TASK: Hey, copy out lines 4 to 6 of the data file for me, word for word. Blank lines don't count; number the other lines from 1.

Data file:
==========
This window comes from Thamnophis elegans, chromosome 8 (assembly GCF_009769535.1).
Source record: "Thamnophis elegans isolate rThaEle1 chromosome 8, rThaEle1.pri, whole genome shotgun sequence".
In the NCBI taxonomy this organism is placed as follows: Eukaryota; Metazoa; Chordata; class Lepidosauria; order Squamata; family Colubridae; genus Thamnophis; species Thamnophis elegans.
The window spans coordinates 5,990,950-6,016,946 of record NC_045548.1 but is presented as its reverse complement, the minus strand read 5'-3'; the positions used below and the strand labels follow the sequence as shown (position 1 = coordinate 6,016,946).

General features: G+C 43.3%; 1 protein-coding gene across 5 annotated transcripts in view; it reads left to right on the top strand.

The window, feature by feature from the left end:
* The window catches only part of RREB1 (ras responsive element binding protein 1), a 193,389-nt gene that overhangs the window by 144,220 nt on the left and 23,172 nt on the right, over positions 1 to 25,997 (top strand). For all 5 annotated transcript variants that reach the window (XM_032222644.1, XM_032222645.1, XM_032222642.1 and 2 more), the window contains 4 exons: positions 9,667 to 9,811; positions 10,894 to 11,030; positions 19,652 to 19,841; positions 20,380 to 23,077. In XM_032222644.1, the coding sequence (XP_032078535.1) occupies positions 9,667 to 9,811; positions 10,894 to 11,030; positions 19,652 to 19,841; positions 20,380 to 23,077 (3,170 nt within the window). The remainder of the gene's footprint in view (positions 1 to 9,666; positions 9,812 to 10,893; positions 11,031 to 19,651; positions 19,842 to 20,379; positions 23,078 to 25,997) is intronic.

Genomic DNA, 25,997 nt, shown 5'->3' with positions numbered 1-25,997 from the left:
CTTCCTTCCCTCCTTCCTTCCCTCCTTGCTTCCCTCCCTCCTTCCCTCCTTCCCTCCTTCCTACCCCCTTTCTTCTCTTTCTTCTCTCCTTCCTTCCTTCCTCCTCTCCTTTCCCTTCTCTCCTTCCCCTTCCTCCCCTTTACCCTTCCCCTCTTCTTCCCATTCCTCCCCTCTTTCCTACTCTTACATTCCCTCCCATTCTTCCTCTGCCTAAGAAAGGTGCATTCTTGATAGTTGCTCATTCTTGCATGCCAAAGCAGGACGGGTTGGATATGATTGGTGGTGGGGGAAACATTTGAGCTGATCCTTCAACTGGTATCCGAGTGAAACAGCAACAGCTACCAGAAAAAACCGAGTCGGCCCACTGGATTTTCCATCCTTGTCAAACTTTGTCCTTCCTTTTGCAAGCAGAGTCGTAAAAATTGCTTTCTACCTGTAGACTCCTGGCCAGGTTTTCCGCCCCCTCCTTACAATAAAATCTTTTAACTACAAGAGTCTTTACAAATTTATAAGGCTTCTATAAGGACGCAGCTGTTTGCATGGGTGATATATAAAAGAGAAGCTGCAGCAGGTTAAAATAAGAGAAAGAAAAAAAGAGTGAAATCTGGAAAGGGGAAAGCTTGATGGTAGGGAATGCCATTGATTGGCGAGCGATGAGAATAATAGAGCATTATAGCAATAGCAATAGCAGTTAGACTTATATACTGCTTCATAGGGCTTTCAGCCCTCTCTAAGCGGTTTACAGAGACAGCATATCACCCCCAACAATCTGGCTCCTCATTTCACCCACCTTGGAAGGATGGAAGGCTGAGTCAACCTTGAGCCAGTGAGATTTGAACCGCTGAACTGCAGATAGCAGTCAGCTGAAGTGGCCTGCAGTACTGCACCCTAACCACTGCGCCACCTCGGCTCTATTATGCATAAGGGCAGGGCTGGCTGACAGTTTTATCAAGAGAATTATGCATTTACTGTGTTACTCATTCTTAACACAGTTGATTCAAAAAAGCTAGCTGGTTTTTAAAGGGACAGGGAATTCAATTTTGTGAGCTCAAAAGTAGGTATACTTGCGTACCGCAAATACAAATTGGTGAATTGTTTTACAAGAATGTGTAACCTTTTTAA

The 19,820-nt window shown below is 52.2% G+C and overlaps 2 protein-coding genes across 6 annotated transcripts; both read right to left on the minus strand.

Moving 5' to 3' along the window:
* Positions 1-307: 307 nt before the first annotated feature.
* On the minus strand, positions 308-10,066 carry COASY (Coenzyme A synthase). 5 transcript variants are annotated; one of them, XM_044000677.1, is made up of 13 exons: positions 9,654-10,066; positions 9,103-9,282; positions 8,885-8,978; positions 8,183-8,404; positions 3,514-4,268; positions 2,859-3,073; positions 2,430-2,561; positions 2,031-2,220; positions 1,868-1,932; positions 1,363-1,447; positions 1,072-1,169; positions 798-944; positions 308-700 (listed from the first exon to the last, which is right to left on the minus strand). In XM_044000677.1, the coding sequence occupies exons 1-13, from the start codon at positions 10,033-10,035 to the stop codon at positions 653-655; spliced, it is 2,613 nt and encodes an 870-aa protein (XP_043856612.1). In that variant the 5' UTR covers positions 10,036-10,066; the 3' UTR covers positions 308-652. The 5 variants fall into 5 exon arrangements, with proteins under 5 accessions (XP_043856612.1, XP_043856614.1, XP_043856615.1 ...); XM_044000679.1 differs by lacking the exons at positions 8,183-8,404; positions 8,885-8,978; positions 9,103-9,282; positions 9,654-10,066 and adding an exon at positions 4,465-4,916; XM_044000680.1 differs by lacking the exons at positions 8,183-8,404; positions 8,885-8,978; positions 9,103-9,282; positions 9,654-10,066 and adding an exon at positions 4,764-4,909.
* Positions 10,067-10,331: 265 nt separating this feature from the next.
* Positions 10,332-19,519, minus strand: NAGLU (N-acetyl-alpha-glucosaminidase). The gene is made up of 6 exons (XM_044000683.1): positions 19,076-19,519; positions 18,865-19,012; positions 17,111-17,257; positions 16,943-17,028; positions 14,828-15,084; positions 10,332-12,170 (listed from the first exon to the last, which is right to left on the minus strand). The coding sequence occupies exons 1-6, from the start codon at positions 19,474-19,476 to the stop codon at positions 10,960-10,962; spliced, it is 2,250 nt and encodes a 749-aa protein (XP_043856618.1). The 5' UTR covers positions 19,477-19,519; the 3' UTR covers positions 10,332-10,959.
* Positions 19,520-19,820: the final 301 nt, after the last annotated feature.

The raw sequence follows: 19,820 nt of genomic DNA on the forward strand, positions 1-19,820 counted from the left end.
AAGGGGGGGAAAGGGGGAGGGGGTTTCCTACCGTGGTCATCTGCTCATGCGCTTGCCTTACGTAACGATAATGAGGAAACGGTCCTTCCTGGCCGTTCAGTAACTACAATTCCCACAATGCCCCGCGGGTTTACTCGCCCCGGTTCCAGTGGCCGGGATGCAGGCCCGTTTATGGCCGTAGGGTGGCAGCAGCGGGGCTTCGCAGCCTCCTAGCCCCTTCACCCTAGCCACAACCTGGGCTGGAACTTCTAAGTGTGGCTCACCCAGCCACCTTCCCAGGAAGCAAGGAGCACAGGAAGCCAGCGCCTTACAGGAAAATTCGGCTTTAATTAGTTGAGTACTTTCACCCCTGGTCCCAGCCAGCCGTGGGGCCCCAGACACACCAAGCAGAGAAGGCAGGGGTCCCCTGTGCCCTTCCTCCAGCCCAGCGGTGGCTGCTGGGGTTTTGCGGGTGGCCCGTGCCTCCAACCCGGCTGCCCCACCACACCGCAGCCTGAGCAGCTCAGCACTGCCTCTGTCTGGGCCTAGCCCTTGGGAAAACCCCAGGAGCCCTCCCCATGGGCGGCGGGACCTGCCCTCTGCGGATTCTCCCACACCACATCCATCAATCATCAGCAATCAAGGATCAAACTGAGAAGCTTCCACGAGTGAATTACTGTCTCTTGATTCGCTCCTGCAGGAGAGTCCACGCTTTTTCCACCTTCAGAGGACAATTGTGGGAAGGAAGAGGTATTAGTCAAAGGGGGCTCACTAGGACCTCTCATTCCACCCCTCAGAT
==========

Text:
The window spans coordinates 5,990,950-6,016,946 of record NC_045548.1 but is presented as its reverse complement, the minus strand read 5'-3'; the positions used below and the strand labels follow the sequence as shown (position 1 = coordinate 6,016,946).

General features: G+C 43.3%; 1 protein-coding gene across 5 annotated transcripts in view; it reads left to right on the top strand.

The window, feature by feature from the left end: